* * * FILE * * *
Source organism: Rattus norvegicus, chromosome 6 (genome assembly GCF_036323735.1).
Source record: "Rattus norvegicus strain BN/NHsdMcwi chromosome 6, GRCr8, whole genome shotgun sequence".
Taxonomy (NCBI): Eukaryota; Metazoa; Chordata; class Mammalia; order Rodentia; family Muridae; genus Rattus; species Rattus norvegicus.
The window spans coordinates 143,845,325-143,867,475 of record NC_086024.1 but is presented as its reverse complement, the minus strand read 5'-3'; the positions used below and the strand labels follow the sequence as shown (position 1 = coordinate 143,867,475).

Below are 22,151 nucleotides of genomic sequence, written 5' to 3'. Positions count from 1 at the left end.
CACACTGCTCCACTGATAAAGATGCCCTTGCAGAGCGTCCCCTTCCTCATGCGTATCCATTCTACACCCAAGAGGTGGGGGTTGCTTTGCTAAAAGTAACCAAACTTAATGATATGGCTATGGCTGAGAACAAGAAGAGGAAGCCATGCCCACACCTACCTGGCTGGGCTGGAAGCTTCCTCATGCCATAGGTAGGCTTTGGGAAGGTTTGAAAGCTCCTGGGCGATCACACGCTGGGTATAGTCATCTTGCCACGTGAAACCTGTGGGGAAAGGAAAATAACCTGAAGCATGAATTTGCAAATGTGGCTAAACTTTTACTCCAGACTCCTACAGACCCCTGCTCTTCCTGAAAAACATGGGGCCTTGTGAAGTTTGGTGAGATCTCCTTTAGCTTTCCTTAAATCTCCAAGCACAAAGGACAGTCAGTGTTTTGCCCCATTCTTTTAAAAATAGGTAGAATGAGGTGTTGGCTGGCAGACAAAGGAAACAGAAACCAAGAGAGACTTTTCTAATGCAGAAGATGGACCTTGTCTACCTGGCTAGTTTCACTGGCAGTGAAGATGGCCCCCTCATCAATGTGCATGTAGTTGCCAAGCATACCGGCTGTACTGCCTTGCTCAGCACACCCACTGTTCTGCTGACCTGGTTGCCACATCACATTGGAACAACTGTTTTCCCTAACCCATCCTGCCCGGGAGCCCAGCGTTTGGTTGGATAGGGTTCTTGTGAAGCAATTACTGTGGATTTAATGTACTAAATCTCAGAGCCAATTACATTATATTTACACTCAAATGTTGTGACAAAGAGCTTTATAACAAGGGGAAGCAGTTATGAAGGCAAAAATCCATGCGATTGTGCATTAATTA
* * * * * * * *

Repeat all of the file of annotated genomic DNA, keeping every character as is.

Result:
Source organism: Rattus norvegicus, chromosome 6 (genome assembly GCF_036323735.1).
Source record: "Rattus norvegicus strain BN/NHsdMcwi chromosome 6, GRCr8, whole genome shotgun sequence".
Taxonomy (NCBI): Eukaryota; Metazoa; Chordata; class Mammalia; order Rodentia; family Muridae; genus Rattus; species Rattus norvegicus.
The window spans coordinates 143,845,325-143,867,475 of record NC_086024.1 but is presented as its reverse complement, the minus strand read 5'-3'; the positions used below and the strand labels follow the sequence as shown (position 1 = coordinate 143,867,475).

Below are 22,151 nucleotides of genomic sequence, written 5' to 3'. Positions count from 1 at the left end.
CACACTGCTCCACTGATAAAGATGCCCTTGCAGAGCGTCCCCTTCCTCATGCGTATCCATTCTACACCCAAGAGGTGGGGGTTGCTTTGCTAAAAGTAACCAAACTTAATGATATGGCTATGGCTGAGAACAAGAAGAGGAAGCCATGCCCACACCTACCTGGCTGGGCTGGAAGCTTCCTCATGCCATAGGTAGGCTTTGGGAAGGTTTGAAAGCTCCTGGGCGATCACACGCTGGGTATAGTCATCTTGCCACGTGAAACCTGTGGGGAAAGGAAAATAACCTGAAGCATGAATTTGCAAATGTGGCTAAACTTTTACTCCAGACTCCTACAGACCCCTGCTCTTCCTGAAAAACATGGGGCCTTGTGAAGTTTGGTGAGATCTCCTTTAGCTTTCCTTAAATCTCCAAGCACAAAGGACAGTCAGTGTTTTGCCCCATTCTTTTAAAAATAGGTAGAATGAGGTGTTGGCTGGCAGACAAAGGAAACAGAAACCAAGAGAGACTTTTCTAATGCAGAAGATGGACCTTGTCTACCTGGCTAGTTTCACTGGCAGTGAAGATGGCCCCCTCATCAATGTGCATGTAGTTGCCAAGCATACCGGCTGTACTGCCTTGCTCAGCACACCCACTGTTCTGCTGACCTGGTTGCCACATCACATTGGAACAACTGTTTTCCCTAACCCATCCTGCCCGGGAGCCCAGCGTTTGGTTGGATAGGGTTCTTGTGAAGCAATTACTGTGGATTTAATGTACTAAATCTCAGAGCCAATTACATTATATTTACACTCAAATGTTGTGACAAAGAGCTTTATAACAAGGGGAAGCAGTTATGAAGGCAAAAATCCATGCGATTGTGCATTAATTA